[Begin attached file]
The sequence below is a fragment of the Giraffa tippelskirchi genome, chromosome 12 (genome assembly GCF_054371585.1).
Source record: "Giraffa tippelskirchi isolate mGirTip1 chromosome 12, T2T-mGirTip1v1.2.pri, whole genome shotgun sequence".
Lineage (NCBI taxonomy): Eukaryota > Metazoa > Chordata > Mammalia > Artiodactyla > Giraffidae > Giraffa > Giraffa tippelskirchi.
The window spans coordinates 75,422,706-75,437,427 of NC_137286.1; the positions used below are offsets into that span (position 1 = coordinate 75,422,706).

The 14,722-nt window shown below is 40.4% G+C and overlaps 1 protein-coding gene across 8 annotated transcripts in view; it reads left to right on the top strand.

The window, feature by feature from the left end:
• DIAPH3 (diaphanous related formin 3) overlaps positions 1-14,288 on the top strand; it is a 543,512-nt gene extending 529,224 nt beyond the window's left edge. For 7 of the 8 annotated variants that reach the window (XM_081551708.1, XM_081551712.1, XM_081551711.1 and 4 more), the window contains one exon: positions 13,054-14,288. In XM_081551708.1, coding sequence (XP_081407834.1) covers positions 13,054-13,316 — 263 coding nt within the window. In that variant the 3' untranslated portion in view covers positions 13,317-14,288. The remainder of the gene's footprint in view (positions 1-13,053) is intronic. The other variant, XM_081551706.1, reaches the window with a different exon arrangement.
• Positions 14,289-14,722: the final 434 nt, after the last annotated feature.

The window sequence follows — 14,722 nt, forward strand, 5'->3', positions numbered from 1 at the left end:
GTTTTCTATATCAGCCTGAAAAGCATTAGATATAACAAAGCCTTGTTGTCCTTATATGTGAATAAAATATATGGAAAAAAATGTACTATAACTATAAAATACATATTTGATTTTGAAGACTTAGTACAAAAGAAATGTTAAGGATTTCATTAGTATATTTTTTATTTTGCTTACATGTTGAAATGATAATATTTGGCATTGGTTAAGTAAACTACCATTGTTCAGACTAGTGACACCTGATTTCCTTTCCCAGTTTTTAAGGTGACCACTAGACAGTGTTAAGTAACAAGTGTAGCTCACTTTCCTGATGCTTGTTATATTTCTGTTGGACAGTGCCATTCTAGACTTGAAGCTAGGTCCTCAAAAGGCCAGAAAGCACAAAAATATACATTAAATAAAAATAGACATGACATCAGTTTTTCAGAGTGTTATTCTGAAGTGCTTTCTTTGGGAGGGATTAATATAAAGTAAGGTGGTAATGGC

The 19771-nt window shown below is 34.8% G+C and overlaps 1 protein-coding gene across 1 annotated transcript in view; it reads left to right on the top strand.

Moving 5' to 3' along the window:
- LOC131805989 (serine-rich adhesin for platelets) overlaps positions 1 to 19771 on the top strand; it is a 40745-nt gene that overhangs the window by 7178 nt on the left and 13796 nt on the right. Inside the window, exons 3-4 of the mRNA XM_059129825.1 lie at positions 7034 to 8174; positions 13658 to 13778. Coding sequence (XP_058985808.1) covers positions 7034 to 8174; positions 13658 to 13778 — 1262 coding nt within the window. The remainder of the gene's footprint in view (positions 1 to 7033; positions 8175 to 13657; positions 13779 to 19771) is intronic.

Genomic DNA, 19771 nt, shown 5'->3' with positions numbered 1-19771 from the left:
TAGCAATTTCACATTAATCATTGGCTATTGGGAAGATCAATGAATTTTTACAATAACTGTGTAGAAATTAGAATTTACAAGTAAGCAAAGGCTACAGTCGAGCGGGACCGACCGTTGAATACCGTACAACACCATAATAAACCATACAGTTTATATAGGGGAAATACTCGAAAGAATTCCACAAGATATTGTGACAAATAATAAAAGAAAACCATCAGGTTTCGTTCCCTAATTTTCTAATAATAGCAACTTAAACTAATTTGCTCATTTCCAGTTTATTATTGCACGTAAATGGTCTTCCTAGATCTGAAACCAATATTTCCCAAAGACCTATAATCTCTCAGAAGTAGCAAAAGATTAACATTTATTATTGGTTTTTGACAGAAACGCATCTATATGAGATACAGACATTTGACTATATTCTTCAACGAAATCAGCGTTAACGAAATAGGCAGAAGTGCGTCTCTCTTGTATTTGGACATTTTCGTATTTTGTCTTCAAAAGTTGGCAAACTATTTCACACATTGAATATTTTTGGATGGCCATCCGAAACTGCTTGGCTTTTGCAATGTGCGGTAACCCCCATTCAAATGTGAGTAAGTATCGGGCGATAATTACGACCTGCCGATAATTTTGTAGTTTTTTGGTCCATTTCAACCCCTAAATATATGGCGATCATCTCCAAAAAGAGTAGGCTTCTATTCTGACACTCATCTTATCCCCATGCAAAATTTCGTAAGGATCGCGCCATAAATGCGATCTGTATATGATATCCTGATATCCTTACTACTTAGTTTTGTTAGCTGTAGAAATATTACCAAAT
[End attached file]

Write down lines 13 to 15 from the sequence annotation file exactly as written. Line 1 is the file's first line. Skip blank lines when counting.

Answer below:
- LOC131805989 (serine-rich adhesin for platelets) overlaps positions 1 to 19771 on the top strand; it is a 40745-nt gene that overhangs the window by 7178 nt on the left and 13796 nt on the right. Inside the window, exons 3-4 of the mRNA XM_059129825.1 lie at positions 7034 to 8174; positions 13658 to 13778. Coding sequence (XP_058985808.1) covers positions 7034 to 8174; positions 13658 to 13778 — 1262 coding nt within the window. The remainder of the gene's footprint in view (positions 1 to 7033; positions 8175 to 13657; positions 13779 to 19771) is intronic.

Genomic DNA, 19771 nt, shown 5'->3' with positions numbered 1-19771 from the left:
TAGCAATTTCACATTAATCATTGGCTATTGGGAAGATCAATGAATTTTTACAATAACTGTGTAGAAATTAGAATTTACAAGTAAGCAAAGGCTACAGTCGAGCGGGACCGACCGTTGAATACCGTACAACACCATAATAAACCATACAGTTTATATAGGGGAAATACTCGAAAGAATTCCACAAGATATTGTGACAAATAATAAAAGAAAACCATCAGGTTTCGTTCCCTAATTTTCTAATAATAGCAACTTAAACTAATTTGCTCATTTCCAGTTTATTATTGCACGTAAATGGTCTTCCTAGATCTGAAACCAATATTTCCCAAAGACCTATAATCTCTCAGAAGTAGCAAAAGATTAACATTTATTATTGGTTTTTGACAGAAACGCATCTATATGAGATACAGACATTTGACTATATTCTTCAACGAAATCAGCGTTAACGAAATAGGCAGAAGTGCGTCTCTCTTGTATTTGGACATTTTCGTATTTTGTCTTCAAAAGTTGGCAAACTATTTCACACATTGAATATTTTTGGATGGCCATCCGAAACTGCTTGGCTTTTGCAATGTGCGGTAACCCCCATTCAAATGTGAGTAAGTATCGGGCGATAATTACGACCTGCCGATAATTTTGTAGTTTTTTGGTCCATTTCAACCCCTAAATATATGGCGATCATCTCCAAAAAGAGTAGGCTTCTATTCTGACACTCATCTTATCCCCATGCAAAATTTCGTAAGGATCGCGCCATAAATGCGATCTGTATATGATATCCTGATATCCTTACTACTTAGTTTTGTTAGCTGTAGAAATATTACCAAAT